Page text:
Open 2011 – the analysisOctober, 2011
We reflect on a memorable week at Royal St George’s as an old-timer takes the Claret Jug ahead of a clutch of young guns
1 Rickie is the real deal
HE may not yet have won on tour, but it is surely only a matter of time, and of weeks rather than months. Rickie Fowler showed he belongs at this level during last year’s Ryder Cup and at Sandwich he turned in easily his most accomplished Major performance to date, remaining in contention almost to the very end.
The way he flights the ball, how he putts and his generally purposeful demeanour are all signs that here is a Major champion in waiting, and one who can take the game to a new audience. Most of the above also applies to Dustin Johnson. If he can contend in a wet and windy Open then you have to think he will be a real force, too.
2 Royal St George’s was a winner
THERE was much talk beforehand about the capricious nature of the links at Sandwich, and particularly the difficulty of finding and holding fairways such as the 1st, 17th and 18th.
Come Open week and there was barely a word of criticism for the course. Credit, then, to the R&A for their work on those three holes to reshape and widen the fairways. The rain certainly helped in that respect, turning the fairways and greens a shade of green far removed from how they had looked just a few weeks earlier.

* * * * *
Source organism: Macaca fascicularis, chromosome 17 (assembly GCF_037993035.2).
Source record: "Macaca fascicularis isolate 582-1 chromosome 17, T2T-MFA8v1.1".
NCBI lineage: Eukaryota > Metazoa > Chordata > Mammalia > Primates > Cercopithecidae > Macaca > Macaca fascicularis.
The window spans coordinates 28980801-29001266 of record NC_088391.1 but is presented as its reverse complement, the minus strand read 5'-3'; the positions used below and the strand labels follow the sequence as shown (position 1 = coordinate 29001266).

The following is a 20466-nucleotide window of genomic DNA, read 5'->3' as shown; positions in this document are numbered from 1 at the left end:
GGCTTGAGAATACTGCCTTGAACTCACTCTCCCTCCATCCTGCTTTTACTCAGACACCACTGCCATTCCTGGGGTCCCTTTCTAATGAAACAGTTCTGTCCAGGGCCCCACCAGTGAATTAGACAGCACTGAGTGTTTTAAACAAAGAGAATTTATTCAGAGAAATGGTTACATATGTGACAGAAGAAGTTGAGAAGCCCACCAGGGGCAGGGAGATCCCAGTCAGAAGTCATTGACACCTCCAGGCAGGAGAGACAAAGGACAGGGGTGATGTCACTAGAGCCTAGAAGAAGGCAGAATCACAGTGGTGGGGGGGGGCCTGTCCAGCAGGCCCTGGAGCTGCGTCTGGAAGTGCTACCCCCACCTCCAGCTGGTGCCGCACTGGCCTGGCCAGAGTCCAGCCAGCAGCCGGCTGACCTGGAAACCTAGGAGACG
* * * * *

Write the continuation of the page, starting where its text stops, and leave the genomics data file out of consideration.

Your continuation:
The course was prepared and presented beautifully and won countless new admirers.
3 The Americans’ demise has been exaggerated
IT may now be six Majors since they held a trophy aloft, but what was a little bit lost in the aftermath of Darren Clarke’s victory was that five of the top seven at Sandwich were from the USA. Dustin Johnson, Phil Mickelson, Rickie Fowler, Anthony Kim and Chad Campbell all contended, while Davis Love, Lucas Glover and Steve Stricker also finished inside the top 15. We Europeans (and especially the Northern Irish!) should enjoy the current success while it lasts, because the Americans will be back – not that they ever really went away.
4 Donald’s Major record does not bear scrutiny
WHEN you become the No 1 in the world without having won a Major, there will always be those who doubt your credentials.
Luke Donald is having a year of years, with three wins to his name already and a bagful of top-10 finishes.
Despite that, he missed the cut at Sandwich and a glance at his career record in the Majors does not inspire great confidence about his chances in this month’s PGA at Atlanta. In total, he has had just five Major top 10s, three of them at the Masters.
Only once has he featured on an Open leaderboard, when he finished 5th at Turnberry in 2009.
He was third in the 2006 PGA won by Tiger Woods at Medinah while he has never contended at a US Open.
5 Tom Lewis is promising – but not a superstar just yet
THERE is always great excitement when an amateur features on an Open leaderboard – and also unrealistic levels of expectation about their chances of staying there thanks to the efforts of Justin Rose and Matteo Mannasero in recent years.
Tom Lewis will almost certainly be selected for next month’s Walker Cup at Royal Aberdeen and will then turn professional.
After that, nothing is guaranteed. He will merely be one of hundreds of young hopefuls dreaming of a glamorous and lucrative career in the game. Most do not make it, and even those that do have to serve their apprenticeship on the EuroPro and Challenge Tours before they can even find places in the likes of Indonesia and Mallorca. Let alone teeing it up at Wentworth and Dubai, let alone playing in Major championships.
That is not to slight Lewis, who has more chance than most, or wish him ill in any way, but merely to point out the harsh realities of life on tour.